California's top-two "jungle" primary system was put in by Democrats years ago as a way to maintain party power. The top two candidates in a primary are put on the ballot, regardless of primary. Democrats were okay with it because it meant that in heavily blue districts, two Dems could run against each other, while in more competitive districts, Republicans would still more often than not get on the ballot in November, even in moderately blue districts, where they could get behind a single candidate and dominate like they have in the Orange County.
But California politics have now reached the point where so many Democratic primary candidates are running against vulnerable Republicans that the Dems could very well end up taking each other out, splitting the vote to the point where two Republicans could come out on top in June primaries and essentially lock Dems out of multiple House districts completely.
With so many Democrats running, the party’s fear is that the vote will be splintered, allowing Republicans — who have fewer candidates — to dominate some primaries. The party and allied groups are spending more than $4 million on just three campaigns, intervening in one contest to prop up a favored candidate; attacking a Republican from the right in another; and even reminding people not to waste their votes on “ghost candidates” who have dropped out yet remain on the ballot.
As any progressive activist will explain through gnashed teeth, the head-snapping scramble is because of the state’s “top two” open primary system, which allows the two leading vote-getters — regardless of political parties — to advance to the general election.
The “top two” system was meant to create incentives for political moderation in a state where about a quarter of the voters are independents, but it has created immense stakes for Democrats: They need to win 23 seats to take back the House, and party officials believe the path runs through the seven competitive California districts, all of which Hillary Clinton carried in 2016.
“It’s a disaster,” Gail Reisman, a retired gerontologist and Toronto native who lives in Representative Dana Rohrabacher’s district, said after attending a candidate forum Tuesday. “If we have two Republicans running I think I’m going back to Canada.”
The situation would be your standard comically "inept Democrats stupidly blowing it at the national party level" that's happened in almost every election I've been alive for if it wasn't the whole "threatening to keep Russian-bought traitors like GOP Rep. Dana Rohrabacher in the House" part.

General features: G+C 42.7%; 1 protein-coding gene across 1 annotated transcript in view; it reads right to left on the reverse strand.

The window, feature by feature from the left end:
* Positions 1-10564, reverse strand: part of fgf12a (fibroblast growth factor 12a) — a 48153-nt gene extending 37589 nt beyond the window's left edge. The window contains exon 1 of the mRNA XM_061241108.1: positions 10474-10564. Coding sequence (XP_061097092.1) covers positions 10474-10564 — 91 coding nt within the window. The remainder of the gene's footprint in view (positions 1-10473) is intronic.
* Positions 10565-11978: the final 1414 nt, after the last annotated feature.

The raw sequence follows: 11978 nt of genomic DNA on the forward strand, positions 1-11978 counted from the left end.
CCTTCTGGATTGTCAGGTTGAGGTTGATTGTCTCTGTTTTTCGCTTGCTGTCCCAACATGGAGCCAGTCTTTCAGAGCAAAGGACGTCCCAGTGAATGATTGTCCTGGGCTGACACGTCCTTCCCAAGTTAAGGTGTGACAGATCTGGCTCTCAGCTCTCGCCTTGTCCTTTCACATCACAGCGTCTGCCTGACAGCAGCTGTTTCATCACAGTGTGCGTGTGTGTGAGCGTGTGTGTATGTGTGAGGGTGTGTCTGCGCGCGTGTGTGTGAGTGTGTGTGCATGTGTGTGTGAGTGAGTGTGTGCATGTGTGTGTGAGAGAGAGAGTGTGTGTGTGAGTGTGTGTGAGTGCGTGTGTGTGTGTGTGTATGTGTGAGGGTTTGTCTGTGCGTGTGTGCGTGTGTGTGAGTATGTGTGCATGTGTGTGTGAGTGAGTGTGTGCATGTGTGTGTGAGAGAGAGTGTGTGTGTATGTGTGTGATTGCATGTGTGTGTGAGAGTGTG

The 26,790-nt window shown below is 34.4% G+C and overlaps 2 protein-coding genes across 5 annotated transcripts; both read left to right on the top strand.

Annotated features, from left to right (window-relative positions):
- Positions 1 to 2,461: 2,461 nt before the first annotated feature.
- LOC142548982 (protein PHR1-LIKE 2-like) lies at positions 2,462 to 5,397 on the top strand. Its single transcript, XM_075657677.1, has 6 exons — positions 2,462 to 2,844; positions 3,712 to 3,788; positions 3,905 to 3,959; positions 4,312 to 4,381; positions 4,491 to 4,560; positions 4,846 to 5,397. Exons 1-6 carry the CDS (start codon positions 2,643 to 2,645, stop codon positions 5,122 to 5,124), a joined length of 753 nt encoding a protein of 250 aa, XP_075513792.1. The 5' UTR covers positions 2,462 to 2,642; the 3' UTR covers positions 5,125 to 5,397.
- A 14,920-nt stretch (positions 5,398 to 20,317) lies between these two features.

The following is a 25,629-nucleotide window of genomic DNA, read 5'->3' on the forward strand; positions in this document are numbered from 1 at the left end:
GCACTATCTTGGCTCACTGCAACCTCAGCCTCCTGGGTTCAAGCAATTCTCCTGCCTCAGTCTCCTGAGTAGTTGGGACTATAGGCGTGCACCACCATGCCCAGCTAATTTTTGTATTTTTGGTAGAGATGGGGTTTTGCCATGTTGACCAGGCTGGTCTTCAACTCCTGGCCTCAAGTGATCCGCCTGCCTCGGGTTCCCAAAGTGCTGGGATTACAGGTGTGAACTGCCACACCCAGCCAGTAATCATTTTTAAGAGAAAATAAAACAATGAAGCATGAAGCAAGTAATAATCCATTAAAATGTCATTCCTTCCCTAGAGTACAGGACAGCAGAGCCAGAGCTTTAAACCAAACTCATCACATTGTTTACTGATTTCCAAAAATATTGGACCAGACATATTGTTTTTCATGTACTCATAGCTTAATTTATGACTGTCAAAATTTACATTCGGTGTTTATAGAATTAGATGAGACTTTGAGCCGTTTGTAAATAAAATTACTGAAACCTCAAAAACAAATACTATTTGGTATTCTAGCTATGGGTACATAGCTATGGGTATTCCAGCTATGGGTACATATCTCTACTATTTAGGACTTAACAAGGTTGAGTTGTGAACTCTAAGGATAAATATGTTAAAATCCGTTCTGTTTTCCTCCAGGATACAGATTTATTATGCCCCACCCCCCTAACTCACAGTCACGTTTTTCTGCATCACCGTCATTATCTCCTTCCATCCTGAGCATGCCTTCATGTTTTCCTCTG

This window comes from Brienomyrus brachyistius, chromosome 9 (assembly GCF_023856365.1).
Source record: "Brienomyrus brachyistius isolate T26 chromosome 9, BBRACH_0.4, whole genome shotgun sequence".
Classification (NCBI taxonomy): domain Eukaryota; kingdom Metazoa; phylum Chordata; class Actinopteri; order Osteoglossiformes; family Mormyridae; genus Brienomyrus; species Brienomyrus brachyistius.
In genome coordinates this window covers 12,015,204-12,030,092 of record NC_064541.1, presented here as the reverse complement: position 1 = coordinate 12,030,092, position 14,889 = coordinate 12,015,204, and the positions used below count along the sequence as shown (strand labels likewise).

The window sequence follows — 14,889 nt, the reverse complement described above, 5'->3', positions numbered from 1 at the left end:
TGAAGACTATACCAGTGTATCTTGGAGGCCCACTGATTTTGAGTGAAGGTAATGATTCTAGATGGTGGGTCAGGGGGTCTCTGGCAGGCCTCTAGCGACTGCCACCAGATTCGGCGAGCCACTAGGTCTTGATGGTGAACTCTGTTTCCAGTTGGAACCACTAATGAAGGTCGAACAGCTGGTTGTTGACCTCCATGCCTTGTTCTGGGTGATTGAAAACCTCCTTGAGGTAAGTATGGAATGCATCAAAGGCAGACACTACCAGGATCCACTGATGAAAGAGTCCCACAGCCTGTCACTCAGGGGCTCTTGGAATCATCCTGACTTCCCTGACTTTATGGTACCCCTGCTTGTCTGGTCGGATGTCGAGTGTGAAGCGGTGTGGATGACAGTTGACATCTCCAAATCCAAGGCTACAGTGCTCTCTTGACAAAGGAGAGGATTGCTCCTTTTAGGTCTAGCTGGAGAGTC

Nowhere is the danger more acute than in a pair of contiguous districts that stretch from Orange County’s Seal Beach down the Pacific coastline to the cliffs of La Jolla.
It is here where national Democrats, deeply concerned their voters are scattered among little-known House candidates, are staging a rescue mission to ensure they are not locked out this fall in Mr. Rohrabacher’s district and the one farther south held by Representative Darrell Issa, a Republican who is retiring.
Opposition research and hard-edge direct mail pieces are flying between candidates, too, some of them tinged with accusations of #metoo impropriety. But surveys show many of the candidates bunched together in the teens and few operatives have a firm grasp for what will unfold.
Actual policy issues are largely secondary: The differences between the Democratic hopefuls are a matter of degree, with all of them vowing a progressive agenda on health care, the environment and gun control while taking aim at Mr. Trump. The Republicans are focused on gains in the economy, a gas tax repeal measure and warning the largely moderate and center-right voters in the districts that Democrats are turning sharply to the left.
The Democratic Congressional Campaign Committee, the party’s arm in House races, is most concerned that two Republicans might prevail in the primary for Mr. Rohrabacher’s seat. The committee has broken with the state Democratic Party to endorse a candidate, Harley Rouda.
Meanwhile, the main House Democratic “super PAC” is pouring over $600,000 into commercials in the Los Angeles market, which reaches 27 congressional districts, to try to drive down Republican candidate Scott Baugh’s share of the vote against Mr. Rohrabacher, in hopes that a Democrat can finish in the top two and face the incumbent in November.
And the national campaign committee is supplementing the air attacks with a ground game that includes alerting voters about five “ghost candidates” who remain on the 16-person ballot.
What worries Democrats in a primary season where female candidates are having great success, though, is that two of the former candidates are women and could draw latent support from voters eager to support them. So paid canvassers are handing out pamphlets that cross out the names of some of the candidates who have withdrawn while noting two of them have endorsed Mr. Rouda.
It's a train wreck, and with the primary just ten days away, there's a good chance that Democrats will find a way to lose both these districts to Trump and the GOP through their own massive, massive incompetence.
There's a reason I've switched a decade ago to making individual donations to candidates in specific races and never to national Democrats, especially the DCCC, and this is a prime example of why.
Dems should have anticipated and adjusted for this contingency, and instead they're just making things worse. What a surprise, right?